In the early 1900s, the city of Lhasa was largely undeveloped.

In 2005, the Chinese government cleared the area in front of the Dalai Lama’s winter residence to make way for the new square and the “Tibet Peaceful Liberation Monument” that lay in the center. May 23, 2006 marked 50 years since the signing of the 17-Point Agreement, and the abstract representation of Mt. Everest was unveiled.  In front of the monument, embedded under the concrete, are water fountains synchronized with lights and music, giving the square a Disney-esque look and feel for the tourists who visit each night in the summer. Except for this year.

The Potala Square as viewed from the Potala Palace, December 2010

Lhasa has been banned to foreign travelers since June, and an article published on Saturday by AFP noted that the government is now restricting the number of Chinese tourists to the region. The fact that the number of domestic Chinese tourists traveling to Tibet is restricted is a sure sign that the situation is dire. Lhasa is cut off from the rest of the world, showing that there is fear of potential unrest, and most likely an increased military and security presence in the city–which is not something the government wants foreigners to view.

A China Daily article recounted what the government wanted people to see–Tuesday’s event, which included a speech by Vice President Xi Jinping, who claimed that “speeding up development holds the key to resolving all issues in Tibet”. The article launched into accounts of government aide to Tibetans, noting that Xi’s delegation brought pressure cookers and solar-powered TV sets to villages in Tibet.  Praise was given for the increased number of cars in towns and cities in Tibet, as well as one man’s opportunity to work in a cement factory ten months out of the year, rather than toil at his previous occupation as a farmer.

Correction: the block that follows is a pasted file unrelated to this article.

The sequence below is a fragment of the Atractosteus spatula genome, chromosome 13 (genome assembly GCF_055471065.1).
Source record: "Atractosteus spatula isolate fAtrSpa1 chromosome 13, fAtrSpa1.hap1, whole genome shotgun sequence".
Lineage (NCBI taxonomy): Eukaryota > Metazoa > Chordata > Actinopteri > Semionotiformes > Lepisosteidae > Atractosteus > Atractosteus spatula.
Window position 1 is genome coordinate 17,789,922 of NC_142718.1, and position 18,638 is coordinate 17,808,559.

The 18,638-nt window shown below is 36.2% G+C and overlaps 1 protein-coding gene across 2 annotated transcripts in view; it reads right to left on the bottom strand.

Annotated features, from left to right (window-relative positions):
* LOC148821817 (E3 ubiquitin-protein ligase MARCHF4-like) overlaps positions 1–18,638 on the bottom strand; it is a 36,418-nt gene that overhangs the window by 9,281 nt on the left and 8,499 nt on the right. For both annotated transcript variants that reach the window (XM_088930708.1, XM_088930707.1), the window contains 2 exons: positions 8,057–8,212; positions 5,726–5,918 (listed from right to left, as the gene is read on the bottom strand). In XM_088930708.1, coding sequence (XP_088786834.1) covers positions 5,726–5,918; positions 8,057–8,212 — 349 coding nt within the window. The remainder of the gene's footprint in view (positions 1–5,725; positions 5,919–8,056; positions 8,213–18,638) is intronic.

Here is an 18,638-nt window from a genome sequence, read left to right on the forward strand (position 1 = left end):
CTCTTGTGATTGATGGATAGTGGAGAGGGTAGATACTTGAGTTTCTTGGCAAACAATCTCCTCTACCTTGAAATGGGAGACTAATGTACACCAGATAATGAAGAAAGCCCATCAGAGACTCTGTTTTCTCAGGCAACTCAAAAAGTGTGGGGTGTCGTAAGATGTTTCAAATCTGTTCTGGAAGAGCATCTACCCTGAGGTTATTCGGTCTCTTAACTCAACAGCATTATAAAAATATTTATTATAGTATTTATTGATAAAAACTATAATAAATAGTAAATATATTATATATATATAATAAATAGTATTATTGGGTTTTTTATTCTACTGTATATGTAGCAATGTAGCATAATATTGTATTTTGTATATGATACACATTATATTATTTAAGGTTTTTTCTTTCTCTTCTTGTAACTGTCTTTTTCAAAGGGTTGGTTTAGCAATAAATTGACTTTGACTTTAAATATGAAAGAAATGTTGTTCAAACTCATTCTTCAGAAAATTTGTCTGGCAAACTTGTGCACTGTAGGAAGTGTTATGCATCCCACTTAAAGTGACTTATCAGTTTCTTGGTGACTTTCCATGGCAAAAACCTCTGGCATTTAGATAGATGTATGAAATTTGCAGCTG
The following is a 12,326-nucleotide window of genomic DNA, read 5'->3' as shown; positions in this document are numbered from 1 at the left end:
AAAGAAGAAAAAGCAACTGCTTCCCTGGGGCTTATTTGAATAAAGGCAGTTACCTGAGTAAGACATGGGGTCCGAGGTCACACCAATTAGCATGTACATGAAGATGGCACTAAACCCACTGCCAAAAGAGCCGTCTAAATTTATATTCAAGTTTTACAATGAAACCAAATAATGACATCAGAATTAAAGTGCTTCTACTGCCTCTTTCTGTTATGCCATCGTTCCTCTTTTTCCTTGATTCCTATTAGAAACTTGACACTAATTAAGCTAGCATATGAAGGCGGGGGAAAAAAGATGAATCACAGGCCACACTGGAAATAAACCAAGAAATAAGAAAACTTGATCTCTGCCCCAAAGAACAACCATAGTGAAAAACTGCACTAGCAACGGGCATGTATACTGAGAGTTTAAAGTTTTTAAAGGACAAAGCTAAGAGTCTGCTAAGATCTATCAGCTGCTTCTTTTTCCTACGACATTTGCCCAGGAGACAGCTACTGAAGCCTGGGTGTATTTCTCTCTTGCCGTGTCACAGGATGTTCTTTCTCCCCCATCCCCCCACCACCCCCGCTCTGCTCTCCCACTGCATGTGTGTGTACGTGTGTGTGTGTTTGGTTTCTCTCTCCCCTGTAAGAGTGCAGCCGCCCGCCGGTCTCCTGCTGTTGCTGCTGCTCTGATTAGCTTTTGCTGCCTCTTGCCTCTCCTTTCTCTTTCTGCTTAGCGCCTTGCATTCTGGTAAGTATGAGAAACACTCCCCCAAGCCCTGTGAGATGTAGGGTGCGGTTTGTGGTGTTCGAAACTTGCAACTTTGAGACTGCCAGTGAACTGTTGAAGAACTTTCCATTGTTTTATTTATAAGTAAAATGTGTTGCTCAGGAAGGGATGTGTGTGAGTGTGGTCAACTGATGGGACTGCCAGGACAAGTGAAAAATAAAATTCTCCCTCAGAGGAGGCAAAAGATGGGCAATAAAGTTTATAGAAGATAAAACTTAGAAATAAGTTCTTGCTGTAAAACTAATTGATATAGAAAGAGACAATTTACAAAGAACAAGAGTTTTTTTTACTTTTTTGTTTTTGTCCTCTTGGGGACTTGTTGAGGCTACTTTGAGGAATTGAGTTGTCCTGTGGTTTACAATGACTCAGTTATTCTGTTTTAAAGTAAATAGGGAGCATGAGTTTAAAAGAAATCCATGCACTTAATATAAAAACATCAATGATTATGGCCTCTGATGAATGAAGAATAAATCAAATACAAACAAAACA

What the article omitted were the harsh realities of Tibet’s political and cultural oppression, and the continued economic and societal marginalization of Tibetans, despite the government’s attempt to buy Tibetans’ loyalties. It left out the fact that nomadic communities are being forced off of their land to make way for mining operations that destroy the land and poison the waters that flow downstream to 47% of the world’s population; that nomads are forced to slaughter their animals and move into ghetto-style housing blocks, where rates of depression, alcoholism, and suicide are on the rise; that the grasslands are turning into deserts because there are no nomads grazing their animals, whose traditional practices aerate and fertilize the soil, keeping the grasslands healthy and mitigating the effects of climate change.

Apparently pots and pans and television sets are more important.

Read more:


Celebration marks peaceful liberation (China Daily)

Beijing curbs China tourism to Tibet: travel agents (AFP)


Read more at Students for a Free Tibet’s blog

Artist or Splittist?

In New York, everyone is an artist.  The city is a melting pot of musicians, writers, painters, poets, printmakers, and the like.  The streets are flooded with guerilla art, words and pictures scrawled onto sidewalks, spray paint dripping off the brick, and posters peeling from the plaster. Museums aplenty. Neighborhood cafes and restaurants, whose walls are lined with the work of local artists, act as second homes to caffeinated writers busily scribbling over cups of coffee, and at nighttime they become meeting places where muses emerge, a cacophony of traffic, chatter, and music filling the air.

Countless invisible artists, some craving international recognition, creating to hearts’ content without having to worry about being imprisoned for a seemingly simple act of self-expression.

In Tibet and China, writers and artists strive for a different kind of recognition—not one bred out of a vain self-interest, but of the innate human desire for freedom.  It is work created under unimaginable stress, work that the artists realize could cost them their very lives, and even the lives of their families.